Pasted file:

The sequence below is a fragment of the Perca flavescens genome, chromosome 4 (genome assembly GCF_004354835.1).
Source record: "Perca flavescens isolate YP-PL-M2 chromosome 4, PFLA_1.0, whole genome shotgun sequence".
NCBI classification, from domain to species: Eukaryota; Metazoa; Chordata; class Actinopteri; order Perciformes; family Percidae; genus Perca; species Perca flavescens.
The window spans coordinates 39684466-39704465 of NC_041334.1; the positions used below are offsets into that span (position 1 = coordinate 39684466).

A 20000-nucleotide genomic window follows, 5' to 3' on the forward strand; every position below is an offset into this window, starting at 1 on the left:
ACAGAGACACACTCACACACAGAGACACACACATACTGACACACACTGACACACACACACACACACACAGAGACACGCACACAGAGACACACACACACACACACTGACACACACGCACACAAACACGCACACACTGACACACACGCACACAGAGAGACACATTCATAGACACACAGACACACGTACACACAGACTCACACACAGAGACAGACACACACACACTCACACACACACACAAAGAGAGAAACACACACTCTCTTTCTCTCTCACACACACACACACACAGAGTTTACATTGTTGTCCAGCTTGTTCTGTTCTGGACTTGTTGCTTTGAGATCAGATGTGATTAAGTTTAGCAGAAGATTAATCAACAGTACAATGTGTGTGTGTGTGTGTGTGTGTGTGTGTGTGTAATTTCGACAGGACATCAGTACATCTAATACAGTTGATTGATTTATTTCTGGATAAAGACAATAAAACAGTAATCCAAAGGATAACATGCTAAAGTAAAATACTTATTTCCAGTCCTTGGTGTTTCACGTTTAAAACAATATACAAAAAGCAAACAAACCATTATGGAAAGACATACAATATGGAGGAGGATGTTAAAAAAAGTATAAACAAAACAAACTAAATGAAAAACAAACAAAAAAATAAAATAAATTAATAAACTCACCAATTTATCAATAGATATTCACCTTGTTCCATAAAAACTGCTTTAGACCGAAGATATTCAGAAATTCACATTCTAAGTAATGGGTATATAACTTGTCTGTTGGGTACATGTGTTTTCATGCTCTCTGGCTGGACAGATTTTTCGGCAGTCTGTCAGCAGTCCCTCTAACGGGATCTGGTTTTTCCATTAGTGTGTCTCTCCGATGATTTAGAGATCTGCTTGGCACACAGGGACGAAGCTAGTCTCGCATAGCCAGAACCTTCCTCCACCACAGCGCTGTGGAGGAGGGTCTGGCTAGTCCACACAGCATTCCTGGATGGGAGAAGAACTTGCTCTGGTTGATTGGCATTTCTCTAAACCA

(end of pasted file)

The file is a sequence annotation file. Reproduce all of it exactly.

The sequence below is a fragment of the Perca flavescens genome, chromosome 4 (genome assembly GCF_004354835.1).
Source record: "Perca flavescens isolate YP-PL-M2 chromosome 4, PFLA_1.0, whole genome shotgun sequence".
NCBI classification, from domain to species: Eukaryota; Metazoa; Chordata; class Actinopteri; order Perciformes; family Percidae; genus Perca; species Perca flavescens.
The window spans coordinates 39684466-39704465 of NC_041334.1; the positions used below are offsets into that span (position 1 = coordinate 39684466).

A 20000-nucleotide genomic window follows, 5' to 3' on the forward strand; every position below is an offset into this window, starting at 1 on the left:
ACAGAGACACACTCACACACAGAGACACACACATACTGACACACACTGACACACACACACACACACACAGAGACACGCACACAGAGACACACACACACACACACTGACACACACGCACACAAACACGCACACACTGACACACACGCACACAGAGAGACACATTCATAGACACACAGACACACGTACACACAGACTCACACACAGAGACAGACACACACACACTCACACACACACACAAAGAGAGAAACACACACTCTCTTTCTCTCTCACACACACACACACACAGAGTTTACATTGTTGTCCAGCTTGTTCTGTTCTGGACTTGTTGCTTTGAGATCAGATGTGATTAAGTTTAGCAGAAGATTAATCAACAGTACAATGTGTGTGTGTGTGTGTGTGTGTGTGTGTGTGTAATTTCGACAGGACATCAGTACATCTAATACAGTTGATTGATTTATTTCTGGATAAAGACAATAAAACAGTAATCCAAAGGATAACATGCTAAAGTAAAATACTTATTTCCAGTCCTTGGTGTTTCACGTTTAAAACAATATACAAAAAGCAAACAAACCATTATGGAAAGACATACAATATGGAGGAGGATGTTAAAAAAAGTATAAACAAAACAAACTAAATGAAAAACAAACAAAAAAATAAAATAAATTAATAAACTCACCAATTTATCAATAGATATTCACCTTGTTCCATAAAAACTGCTTTAGACCGAAGATATTCAGAAATTCACATTCTAAGTAATGGGTATATAACTTGTCTGTTGGGTACATGTGTTTTCATGCTCTCTGGCTGGACAGATTTTTCGGCAGTCTGTCAGCAGTCCCTCTAACGGGATCTGGTTTTTCCATTAGTGTGTCTCTCCGATGATTTAGAGATCTGCTTGGCACACAGGGACGAAGCTAGTCTCGCATAGCCAGAACCTTCCTCCACCACAGCGCTGTGGAGGAGGGTCTGGCTAGTCCACACAGCATTCCTGGATGGGAGAAGAACTTGCTCTGGTTGATTGGCATTTCTCTAAACCA